The Whig’s Hole centre? Photograph taken at low tide.

The Whig’s Hole lies off the A75 well to the south of Newton Stewart and beyond Creetown. It lies at the foot of the Heughs of Barholm by the rocky foreshore of the tidal Kirkdale Sands. It is just to the south-east of a cave known as Meg Merrilees Cave/Dick Hatteraick’s Cave, aka. The ‘Cove of Barholm’.


Meg Merrilees Cave/Dick Hatteraick’s Cave on left, the Whig’s Hole on right? Photograph taken at low tide.

According to Barbour’s Unique Traditions of Scotland, there are three caves, as pictured above: ‘The one next to Kirkdale [on the left] bears the name of the Cove of Barholm; that in the middle, the Kaa’s Cave; and the third [on the right], since the days of Charles II., has been named the Whigs’ Hole.’

Caution: The foreshore here is tidal and the Whig’s Hole lies only three feet above the high tide mark. It is probably best to go on a reasonable day and when it is not high tide. Do not be reckless. You can check the tide times for the nearby Ravenshall Point here.

For a practical guide to some of the difficulties of approaching from the road, see the Glebe blog here, that explored the fascinating Cove of Barholm/Merrilees Cave/Dick Hatteraick’s Cave, which lies beside the Whig’s Hole.

Clearly entering a cave is risky. Take a light.

The Whig’s Hole as marked on the 25″ map of c.1900.

Map of the location of the Whig’s Hole

For further details of the Whig’s Hole and the traditional stories connected with it, see here.

Can you find and photograph this secret hiding place of the Covenanters?

5. College Glen, near Moniaive or St Johns Town of Dalry.
The College Glen lies a little off the B729 and roughly half way between Moniaive and St Johns Town of Dalry. According to the OS name book, College Glen is ‘a glen or hollow on the farm of Fingland. It is traditionally handed down that the persecuted Presbyterians used to hold some of their meetings here in the time their persecution [in the 1680s].’

Map of College Glen


Can you find and photograph this secluded place of worship?

Whigs Hole Altry

6. Whig’s Hole on Altry Hill, north of St Johns Town of Dalry.
The Whig’s Hole , or ‘Whighole’, was a secret hiding place of the Covenanters that lies high on the slopes of Altry Hill. For the full story of the Whig’s Hole, see here.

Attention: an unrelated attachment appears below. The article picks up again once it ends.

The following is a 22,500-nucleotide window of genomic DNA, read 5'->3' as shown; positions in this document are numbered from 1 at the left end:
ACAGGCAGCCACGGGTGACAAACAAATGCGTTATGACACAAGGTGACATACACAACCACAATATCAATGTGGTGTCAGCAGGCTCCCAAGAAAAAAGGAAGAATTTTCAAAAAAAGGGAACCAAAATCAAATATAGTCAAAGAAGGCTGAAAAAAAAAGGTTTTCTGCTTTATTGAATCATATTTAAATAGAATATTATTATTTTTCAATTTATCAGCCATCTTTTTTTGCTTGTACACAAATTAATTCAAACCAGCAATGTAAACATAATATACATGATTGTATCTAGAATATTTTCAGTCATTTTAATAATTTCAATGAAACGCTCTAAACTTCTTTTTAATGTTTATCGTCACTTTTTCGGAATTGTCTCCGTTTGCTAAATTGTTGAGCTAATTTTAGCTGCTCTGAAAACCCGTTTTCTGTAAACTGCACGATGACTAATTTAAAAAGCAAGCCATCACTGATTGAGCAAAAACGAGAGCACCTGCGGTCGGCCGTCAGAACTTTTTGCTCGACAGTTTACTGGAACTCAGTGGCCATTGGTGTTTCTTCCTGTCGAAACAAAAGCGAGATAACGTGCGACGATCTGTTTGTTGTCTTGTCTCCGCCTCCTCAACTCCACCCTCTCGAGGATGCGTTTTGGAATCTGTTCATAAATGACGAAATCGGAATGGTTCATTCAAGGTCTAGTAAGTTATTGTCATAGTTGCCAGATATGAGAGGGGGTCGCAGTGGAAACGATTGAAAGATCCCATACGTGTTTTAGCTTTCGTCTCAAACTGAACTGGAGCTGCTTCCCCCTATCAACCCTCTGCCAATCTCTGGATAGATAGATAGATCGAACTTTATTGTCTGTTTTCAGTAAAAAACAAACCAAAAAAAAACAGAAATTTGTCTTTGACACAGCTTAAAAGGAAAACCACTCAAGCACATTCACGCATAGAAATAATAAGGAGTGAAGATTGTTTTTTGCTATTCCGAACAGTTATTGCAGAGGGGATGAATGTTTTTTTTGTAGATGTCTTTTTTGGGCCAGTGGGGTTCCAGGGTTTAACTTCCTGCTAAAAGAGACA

This site is one for experienced walkers as it is a bit of a challenge. It is not far from a road, but is up a steep climb and may involve crossing the Water of Ken and/or The Altry Burn depending on your approach. It is certainly one for a good day and for when the burns are not in spate.

Map of the Whig’s Hole

The “whighole” was first recorded in the Old Statistical Account of the 1790s:

‘On the farm of Altrye, near the top of a hill, there is a trench which seems to have been digged, capable of containing 100 people. As in this trench one has a view of two different roads, at a comfortable distance, without being observed by those persons who travel upon them; the Whigs or the Cameronians, as they are usually styled, are said to have frequently made use of it during the time of the persecution in Scotland, both as a place of refuge, and of observation. Hence it obtained the name of the Whighole, which it bears to this day.’

The site of the ‘Whighole’ lies above the farm of Lorg, aka, Lorgfoot, which was the home Daniel McMichael, one of the original “Cameronians”, a proclaimed traitor and activist in the Society people.

The Whig’s Hole is also supposed to be the spot where two Covenanters, Margaret Gracie and George Allan, were killed, however, those stories are almost certainly made up. The earliest surviving traditions about the Whig’s Hole, or ‘Whighole’, do not mention their deaths at all.

Can you find and photograph this secret Covenanters’ hideout?

If you find and photograph any of these sites, please get in touch via jardinesbookofmartyrs [at] or via my twitter account @drmarkjardine. Full credit for any discovery will be given to you.

Good luck,


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Text © Copyright Dr Mark Jardine. All Rights Reserved. Please feel free link to this post on Facebook or other social networks or retweet it, but do not reblog in FULL without the express permission of the author @drmarkjardine

~ by drmarkjardine on June 22, 2017.

One Response to “Finding “Lost” Landscapes of the Covenanters in Galloway: Making #History. #Scotland”

  1. […] For other “lost” landscapes of the Covenanters in Galoway, see here. […]